Let Them Eat Camote

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10:41 AM 4/2/2008

I once took a Political Science class where I made a comment that an activist friend took offense to: “Let’s just go on and plant camote.”  I said that in jest, but now that I come to think about it, camote is a very offensive thing indeed.

No, it’s not because it causes flatulence.

In today’s issue of the Philippine Daily Inquirer, the Catholic bishops are saying that one the solutions to the purported “rice crisis” is for us, a nation of rice-eaters, to eat the humble camote as a replacement for rice.  On an interview in Radio Veritas, Archbishop Angel Lagdameo says:

“I’ve heard and read that some people mix corn with rice, which is naturally more satisfying.”

I don’t know how prudent it is to argue with a servant of the Lord and the steward of His flock over the matter of “satisfaction.”  With all due respect to Father Lagdameo, I don’t see anything satisfying about mixing corn and rice, or eating camote instead of rice.  “Instead,” when translated to the Filipino term “imbes,” means “to substitute.”  Is there really a substitute for rice in a nation that revolves around eating it?

Me and my friend Dette talked about this over the weekend, and she made a pretty good case for eating less rice.  She’s a nutritionist: from what I heard, the nutritive value of rice is less compared to other starch sources like camote, corn, and bread.  So yes, from that point of view, eating less rice must make a lot of sense.  I could vouch for the claim that because I’m eating less than a cup of rice in a meal nowadays, I’m actually losing excess pounds.

Still, it’s necessity above vanity.  If all you have to eat is rice and salt, then surely the government would exempt you from its sweeping admonition to “eat less rice.”  Remember: this is the same government that told you that all a Filipino family needs to survive is P35, and all the nutrition you’ll ever need is to be found in a pack of instant noodles.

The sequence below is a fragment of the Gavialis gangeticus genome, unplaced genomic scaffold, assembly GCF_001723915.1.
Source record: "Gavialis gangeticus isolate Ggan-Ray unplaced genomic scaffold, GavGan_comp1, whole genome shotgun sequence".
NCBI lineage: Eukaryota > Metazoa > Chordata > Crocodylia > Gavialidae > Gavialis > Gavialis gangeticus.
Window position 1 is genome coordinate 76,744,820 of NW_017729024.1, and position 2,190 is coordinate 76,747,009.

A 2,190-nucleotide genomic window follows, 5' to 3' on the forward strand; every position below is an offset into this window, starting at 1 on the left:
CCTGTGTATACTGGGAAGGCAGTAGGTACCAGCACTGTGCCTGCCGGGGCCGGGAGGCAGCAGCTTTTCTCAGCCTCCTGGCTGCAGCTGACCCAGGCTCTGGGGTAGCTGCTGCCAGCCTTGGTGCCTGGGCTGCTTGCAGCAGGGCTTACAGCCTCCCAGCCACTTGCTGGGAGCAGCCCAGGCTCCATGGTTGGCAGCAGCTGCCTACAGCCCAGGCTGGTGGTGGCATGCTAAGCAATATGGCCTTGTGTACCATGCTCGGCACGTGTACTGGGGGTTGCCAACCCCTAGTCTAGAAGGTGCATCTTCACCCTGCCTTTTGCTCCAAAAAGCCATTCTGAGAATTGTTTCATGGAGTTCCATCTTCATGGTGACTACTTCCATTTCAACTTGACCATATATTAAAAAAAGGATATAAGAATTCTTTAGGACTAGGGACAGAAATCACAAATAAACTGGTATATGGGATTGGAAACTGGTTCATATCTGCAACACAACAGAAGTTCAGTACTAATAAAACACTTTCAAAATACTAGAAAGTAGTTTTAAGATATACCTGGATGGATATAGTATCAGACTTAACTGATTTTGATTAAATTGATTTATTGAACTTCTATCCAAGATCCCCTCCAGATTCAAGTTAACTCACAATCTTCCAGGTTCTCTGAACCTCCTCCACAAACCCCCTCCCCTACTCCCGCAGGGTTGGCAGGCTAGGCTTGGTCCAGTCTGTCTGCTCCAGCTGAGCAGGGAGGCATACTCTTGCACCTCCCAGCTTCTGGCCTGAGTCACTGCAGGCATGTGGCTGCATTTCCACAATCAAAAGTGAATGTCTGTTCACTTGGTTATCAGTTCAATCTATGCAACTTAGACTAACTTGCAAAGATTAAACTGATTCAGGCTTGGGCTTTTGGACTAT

Like I said earlier, I don’t think it’s prudent to argue over a bishop on the matter of “satisfaction.”  Jesus fed hundreds of people with five loaves of bread and two fish; so I guess I have no business disagreeing with the pious sacrifice we all must make in eating less rice.  This whole starch-substitution thing is different: it’s not evoking Jesus finding a way to feed hundreds of people.  It evokes a different sort of story, like that famous “Let them eat cake!” misquote by Marie Antoinette.

Camote is dreaded not because it’s funny, but because it’s not funny.  When you start eating camote every day, you no longer find anything remotely funny about farting noises at the dead of night.  You no longer wonder if you can propel a rocket with camote, cabbages, red eggs, and boiled beans.  Camote represents humiliation: it’s something you eat with boiled bananas because you can’t afford to eat anything anymore.  It’s all right to not be able to afford a book or a holiday trip: it’s not all right to be denied something you’re entitled to.

I don’t know if we Filipinos are naturally tolerant of things that, at least from my own limited perspective of things, already constitute economic abuse.  If you can’t afford the bottle of fish sauce or the block of lard, you can always have those store-repackaged two-peso sachets.  What satisfaction comes from being denied of the basic necessities of life?

Not satisfaction, Father Lagdameo, but resistance.

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